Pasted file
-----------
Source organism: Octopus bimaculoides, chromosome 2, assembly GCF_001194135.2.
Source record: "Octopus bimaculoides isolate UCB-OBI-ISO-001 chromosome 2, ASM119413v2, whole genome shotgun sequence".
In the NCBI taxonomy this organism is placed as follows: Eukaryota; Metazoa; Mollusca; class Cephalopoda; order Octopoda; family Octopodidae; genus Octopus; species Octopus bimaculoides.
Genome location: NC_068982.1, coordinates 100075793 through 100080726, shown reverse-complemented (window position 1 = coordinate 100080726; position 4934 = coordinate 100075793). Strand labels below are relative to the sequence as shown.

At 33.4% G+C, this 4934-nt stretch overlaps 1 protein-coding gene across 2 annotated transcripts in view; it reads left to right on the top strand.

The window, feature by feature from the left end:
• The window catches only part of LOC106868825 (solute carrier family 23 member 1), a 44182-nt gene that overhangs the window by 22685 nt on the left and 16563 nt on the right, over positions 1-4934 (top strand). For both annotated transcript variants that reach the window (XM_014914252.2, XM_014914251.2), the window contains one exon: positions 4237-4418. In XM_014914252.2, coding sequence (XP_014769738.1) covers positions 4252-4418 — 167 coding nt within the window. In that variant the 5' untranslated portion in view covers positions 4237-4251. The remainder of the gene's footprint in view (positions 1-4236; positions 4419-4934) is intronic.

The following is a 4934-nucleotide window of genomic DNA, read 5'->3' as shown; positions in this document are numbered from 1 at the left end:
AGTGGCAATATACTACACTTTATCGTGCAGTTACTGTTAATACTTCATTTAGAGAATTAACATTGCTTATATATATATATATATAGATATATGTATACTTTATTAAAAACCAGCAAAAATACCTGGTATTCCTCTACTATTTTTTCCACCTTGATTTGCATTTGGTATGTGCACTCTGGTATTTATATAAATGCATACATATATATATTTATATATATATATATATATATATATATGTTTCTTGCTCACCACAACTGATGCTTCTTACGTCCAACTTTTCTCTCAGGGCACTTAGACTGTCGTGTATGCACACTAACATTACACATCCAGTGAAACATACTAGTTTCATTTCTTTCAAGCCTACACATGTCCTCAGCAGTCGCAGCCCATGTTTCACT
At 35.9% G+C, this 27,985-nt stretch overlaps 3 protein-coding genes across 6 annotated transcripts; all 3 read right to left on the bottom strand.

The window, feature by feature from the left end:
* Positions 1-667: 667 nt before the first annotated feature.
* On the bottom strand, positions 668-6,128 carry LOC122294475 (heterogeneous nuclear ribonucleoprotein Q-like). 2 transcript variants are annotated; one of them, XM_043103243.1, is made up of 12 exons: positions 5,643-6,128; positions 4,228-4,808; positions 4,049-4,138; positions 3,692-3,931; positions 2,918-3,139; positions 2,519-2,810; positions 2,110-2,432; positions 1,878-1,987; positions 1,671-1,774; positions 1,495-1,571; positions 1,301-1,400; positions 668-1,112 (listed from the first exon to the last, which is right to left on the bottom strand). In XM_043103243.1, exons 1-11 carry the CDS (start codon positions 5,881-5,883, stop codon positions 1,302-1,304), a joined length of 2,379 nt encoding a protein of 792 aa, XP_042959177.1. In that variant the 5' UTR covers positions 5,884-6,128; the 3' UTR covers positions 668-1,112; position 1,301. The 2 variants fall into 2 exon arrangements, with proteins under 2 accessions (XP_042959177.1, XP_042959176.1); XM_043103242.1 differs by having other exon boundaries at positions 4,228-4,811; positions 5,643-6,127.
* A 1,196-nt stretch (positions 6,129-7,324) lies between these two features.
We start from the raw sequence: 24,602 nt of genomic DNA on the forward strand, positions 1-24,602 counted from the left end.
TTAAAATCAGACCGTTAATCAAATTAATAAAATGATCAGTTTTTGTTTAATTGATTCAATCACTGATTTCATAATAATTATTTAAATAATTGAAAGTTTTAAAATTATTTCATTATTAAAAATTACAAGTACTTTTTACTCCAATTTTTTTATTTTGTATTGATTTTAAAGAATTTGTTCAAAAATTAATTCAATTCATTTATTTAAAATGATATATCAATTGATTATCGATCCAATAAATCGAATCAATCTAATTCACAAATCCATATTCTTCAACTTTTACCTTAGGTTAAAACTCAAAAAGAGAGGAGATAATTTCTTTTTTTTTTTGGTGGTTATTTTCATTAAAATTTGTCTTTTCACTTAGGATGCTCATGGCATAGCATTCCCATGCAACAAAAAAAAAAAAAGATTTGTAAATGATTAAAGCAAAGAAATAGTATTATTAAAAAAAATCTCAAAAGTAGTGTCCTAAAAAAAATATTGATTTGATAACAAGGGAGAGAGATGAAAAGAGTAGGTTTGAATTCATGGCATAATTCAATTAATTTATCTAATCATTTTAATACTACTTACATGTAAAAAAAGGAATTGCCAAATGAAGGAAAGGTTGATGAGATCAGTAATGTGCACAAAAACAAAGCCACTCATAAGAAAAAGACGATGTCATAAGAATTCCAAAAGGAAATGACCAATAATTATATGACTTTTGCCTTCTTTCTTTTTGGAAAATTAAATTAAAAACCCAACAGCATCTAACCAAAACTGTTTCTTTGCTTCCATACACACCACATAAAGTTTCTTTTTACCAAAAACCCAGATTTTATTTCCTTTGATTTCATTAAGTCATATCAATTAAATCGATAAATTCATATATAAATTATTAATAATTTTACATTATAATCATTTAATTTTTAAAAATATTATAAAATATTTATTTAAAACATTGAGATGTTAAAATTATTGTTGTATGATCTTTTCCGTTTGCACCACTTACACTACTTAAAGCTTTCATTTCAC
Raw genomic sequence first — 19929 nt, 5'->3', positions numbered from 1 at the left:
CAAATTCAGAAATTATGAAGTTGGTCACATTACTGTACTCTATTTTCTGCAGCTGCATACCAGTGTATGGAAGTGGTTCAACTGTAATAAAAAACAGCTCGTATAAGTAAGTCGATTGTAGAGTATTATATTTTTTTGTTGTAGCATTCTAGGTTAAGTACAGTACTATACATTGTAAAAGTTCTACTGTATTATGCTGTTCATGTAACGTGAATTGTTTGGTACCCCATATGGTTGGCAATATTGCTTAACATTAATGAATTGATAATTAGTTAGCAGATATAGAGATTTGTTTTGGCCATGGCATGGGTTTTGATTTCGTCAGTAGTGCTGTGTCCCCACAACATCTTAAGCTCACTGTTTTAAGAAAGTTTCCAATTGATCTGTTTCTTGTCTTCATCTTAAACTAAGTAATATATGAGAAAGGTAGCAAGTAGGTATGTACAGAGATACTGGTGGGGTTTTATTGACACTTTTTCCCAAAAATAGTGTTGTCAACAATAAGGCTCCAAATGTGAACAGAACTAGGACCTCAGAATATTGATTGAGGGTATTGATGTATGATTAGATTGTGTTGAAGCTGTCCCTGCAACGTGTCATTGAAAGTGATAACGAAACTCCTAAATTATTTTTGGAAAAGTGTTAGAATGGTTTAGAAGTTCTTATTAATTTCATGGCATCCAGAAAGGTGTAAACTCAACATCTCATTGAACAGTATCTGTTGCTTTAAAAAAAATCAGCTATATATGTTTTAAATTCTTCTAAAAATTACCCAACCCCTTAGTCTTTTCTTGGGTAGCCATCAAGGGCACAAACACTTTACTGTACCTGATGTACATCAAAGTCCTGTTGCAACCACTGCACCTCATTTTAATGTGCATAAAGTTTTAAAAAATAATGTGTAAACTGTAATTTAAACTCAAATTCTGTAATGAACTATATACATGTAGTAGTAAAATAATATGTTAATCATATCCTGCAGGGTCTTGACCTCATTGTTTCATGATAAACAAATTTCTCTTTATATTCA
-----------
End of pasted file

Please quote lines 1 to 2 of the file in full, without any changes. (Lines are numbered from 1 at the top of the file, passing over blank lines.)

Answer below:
Source organism: Octopus bimaculoides, chromosome 2, assembly GCF_001194135.2.
Source record: "Octopus bimaculoides isolate UCB-OBI-ISO-001 chromosome 2, ASM119413v2, whole genome shotgun sequence".